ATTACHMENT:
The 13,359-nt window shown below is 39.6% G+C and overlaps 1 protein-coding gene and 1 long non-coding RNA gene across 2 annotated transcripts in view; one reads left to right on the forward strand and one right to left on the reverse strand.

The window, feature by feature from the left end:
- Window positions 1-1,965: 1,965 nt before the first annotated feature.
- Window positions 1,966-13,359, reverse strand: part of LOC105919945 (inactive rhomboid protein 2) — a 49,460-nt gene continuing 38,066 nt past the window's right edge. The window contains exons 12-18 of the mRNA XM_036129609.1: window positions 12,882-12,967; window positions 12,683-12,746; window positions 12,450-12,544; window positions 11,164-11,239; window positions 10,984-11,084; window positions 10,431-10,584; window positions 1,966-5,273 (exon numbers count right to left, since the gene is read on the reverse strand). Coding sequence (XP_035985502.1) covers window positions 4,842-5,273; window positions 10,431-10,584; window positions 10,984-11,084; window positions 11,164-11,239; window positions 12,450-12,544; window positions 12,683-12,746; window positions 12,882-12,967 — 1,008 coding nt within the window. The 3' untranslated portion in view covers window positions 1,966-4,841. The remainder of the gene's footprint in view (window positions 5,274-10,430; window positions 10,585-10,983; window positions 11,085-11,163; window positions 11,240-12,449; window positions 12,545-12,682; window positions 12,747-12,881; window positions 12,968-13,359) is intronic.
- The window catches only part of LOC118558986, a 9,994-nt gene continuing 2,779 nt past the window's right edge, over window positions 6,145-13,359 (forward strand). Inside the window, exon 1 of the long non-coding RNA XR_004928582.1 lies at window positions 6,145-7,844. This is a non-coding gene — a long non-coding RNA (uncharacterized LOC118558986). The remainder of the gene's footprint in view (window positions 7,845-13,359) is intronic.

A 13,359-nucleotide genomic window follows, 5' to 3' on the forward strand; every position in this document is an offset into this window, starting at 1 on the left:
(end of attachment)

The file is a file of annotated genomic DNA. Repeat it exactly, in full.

The 13,359-nt window shown below is 39.6% G+C and overlaps 1 protein-coding gene and 1 long non-coding RNA gene across 2 annotated transcripts in view; one reads left to right on the forward strand and one right to left on the reverse strand.

The window, feature by feature from the left end:
- Window positions 1-1,965: 1,965 nt before the first annotated feature.
- Window positions 1,966-13,359, reverse strand: part of LOC105919945 (inactive rhomboid protein 2) — a 49,460-nt gene continuing 38,066 nt past the window's right edge. The window contains exons 12-18 of the mRNA XM_036129609.1: window positions 12,882-12,967; window positions 12,683-12,746; window positions 12,450-12,544; window positions 11,164-11,239; window positions 10,984-11,084; window positions 10,431-10,584; window positions 1,966-5,273 (exon numbers count right to left, since the gene is read on the reverse strand). Coding sequence (XP_035985502.1) covers window positions 4,842-5,273; window positions 10,431-10,584; window positions 10,984-11,084; window positions 11,164-11,239; window positions 12,450-12,544; window positions 12,683-12,746; window positions 12,882-12,967 — 1,008 coding nt within the window. The 3' untranslated portion in view covers window positions 1,966-4,841. The remainder of the gene's footprint in view (window positions 5,274-10,430; window positions 10,585-10,983; window positions 11,085-11,163; window positions 11,240-12,449; window positions 12,545-12,682; window positions 12,747-12,881; window positions 12,968-13,359) is intronic.
- The window catches only part of LOC118558986, a 9,994-nt gene continuing 2,779 nt past the window's right edge, over window positions 6,145-13,359 (forward strand). Inside the window, exon 1 of the long non-coding RNA XR_004928582.1 lies at window positions 6,145-7,844. This is a non-coding gene — a long non-coding RNA (uncharacterized LOC118558986). The remainder of the gene's footprint in view (window positions 7,845-13,359) is intronic.

A 13,359-nucleotide genomic window follows, 5' to 3' on the forward strand; every position in this document is an offset into this window, starting at 1 on the left: